I would take recruiters with a grain of salt because recruiters do not dominate the HF recruiting process or structure in the same way they do for PE. You can accomplish a lot more with active outreach and networking on the HF side.

      1. Thanks Brian, I found this really informative. I graduated from law school (think HYS) and am a junior associate in BigLaw. I have previous experience as an analyst in a long-only family office, and am interesting in moving to a HF. Is it worth taking the CFA in my case?

        1. No, I don’t think so, because you already have investing experience.

  5. General question for HF on the job modeling and even case studies, is it a standard practice to model the GAAP numbers as presented or is it a better practice to use 8-k non-GAAP figures?

    1. We always start with the GAAP numbers and then sometimes make adjustments from there. But it’s really hard to answer this question because it depends on what the adjustments here… if there’s a one-time Goodwill Impairment that only occurred once in the past 10-15 years, sure, you can add that back. But if the company is doing nonsense with metrics like “Community Adjusted EBITDA” (WeWork), you should ignore the adjustments and go with GAAP numbers.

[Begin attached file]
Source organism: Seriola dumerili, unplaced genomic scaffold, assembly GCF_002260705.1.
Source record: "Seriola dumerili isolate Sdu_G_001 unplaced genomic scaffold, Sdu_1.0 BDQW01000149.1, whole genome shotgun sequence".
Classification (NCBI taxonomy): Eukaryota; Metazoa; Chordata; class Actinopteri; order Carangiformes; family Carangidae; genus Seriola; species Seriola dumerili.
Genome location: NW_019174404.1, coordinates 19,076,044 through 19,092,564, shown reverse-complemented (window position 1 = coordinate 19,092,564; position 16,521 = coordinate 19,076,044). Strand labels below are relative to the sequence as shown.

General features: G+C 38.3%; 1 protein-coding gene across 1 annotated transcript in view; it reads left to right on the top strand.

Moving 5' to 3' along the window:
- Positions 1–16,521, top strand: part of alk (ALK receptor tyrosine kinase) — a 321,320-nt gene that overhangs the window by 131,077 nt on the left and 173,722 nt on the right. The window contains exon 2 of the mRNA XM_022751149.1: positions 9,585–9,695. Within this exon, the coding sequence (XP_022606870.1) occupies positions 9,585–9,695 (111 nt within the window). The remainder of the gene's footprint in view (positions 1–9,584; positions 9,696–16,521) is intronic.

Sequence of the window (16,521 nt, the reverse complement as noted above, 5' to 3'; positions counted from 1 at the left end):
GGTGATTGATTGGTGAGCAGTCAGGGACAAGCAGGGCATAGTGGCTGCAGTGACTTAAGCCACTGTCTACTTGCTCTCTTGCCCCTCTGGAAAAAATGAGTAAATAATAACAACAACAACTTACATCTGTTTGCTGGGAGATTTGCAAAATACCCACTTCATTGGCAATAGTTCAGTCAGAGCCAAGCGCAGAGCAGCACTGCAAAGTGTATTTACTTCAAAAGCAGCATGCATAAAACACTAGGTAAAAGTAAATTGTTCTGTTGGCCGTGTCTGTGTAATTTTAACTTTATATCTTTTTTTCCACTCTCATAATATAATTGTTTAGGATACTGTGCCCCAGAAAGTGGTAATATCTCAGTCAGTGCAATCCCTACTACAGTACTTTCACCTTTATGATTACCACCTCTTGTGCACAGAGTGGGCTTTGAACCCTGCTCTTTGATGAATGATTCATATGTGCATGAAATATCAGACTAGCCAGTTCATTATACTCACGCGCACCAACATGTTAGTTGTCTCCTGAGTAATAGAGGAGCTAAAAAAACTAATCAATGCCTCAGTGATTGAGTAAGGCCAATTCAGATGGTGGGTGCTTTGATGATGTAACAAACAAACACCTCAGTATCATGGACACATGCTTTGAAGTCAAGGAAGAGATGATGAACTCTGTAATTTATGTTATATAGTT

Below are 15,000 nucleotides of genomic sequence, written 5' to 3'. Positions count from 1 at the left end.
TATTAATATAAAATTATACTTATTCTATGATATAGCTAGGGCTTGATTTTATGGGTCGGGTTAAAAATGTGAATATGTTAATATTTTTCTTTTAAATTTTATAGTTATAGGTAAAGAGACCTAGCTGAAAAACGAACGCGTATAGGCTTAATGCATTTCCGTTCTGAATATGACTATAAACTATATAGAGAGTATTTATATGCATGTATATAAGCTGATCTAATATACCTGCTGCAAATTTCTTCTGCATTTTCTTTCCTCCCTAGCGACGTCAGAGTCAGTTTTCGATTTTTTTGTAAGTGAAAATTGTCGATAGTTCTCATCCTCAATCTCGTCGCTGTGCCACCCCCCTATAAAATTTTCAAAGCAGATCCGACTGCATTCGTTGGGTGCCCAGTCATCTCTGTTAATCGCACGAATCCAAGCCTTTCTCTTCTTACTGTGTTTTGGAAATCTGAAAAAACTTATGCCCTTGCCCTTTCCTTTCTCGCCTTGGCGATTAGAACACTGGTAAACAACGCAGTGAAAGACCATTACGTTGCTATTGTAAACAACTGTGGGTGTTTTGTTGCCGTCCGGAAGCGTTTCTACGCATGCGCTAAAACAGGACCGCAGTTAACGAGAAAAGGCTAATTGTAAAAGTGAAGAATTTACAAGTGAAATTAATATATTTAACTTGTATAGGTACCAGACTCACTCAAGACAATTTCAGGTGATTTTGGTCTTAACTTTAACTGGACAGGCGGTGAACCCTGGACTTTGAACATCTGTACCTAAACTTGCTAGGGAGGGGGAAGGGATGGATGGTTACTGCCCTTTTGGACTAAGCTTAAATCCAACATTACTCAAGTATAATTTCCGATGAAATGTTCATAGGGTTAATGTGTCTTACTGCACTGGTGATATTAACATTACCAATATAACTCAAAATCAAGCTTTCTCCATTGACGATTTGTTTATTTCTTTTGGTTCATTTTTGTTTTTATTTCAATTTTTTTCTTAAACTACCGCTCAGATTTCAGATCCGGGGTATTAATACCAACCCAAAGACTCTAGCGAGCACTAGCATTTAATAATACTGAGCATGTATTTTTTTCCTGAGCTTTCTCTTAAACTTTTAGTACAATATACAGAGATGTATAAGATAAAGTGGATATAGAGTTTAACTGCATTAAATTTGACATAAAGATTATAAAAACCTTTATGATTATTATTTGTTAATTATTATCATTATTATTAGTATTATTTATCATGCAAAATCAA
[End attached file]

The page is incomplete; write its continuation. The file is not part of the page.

6. Which parts of this article are relevant for quant/data analyst roles at a hedge fund?

    1. This article is for non-quant roles. Quant funds are different because there are more different roles (Quants and Programmers in addition to PMs and Analysts and Traders).

      But, if you consider those types of roles plus standard Analyst ones at quant funds, I’d say the salary + bonus range and hours/lifestyle are still accurate, as are the paths to advancement. The main difference is that the day-to-day tasks differ quite a bit because you’re not really researching individual companies or current positions, but rather researching new quant strategies, seeing how existing ones perform, and then tweaking and updating them. So it’s much more of a macro view involving math and stats and not a micro view down to interpreting the CEO’s comments on a call.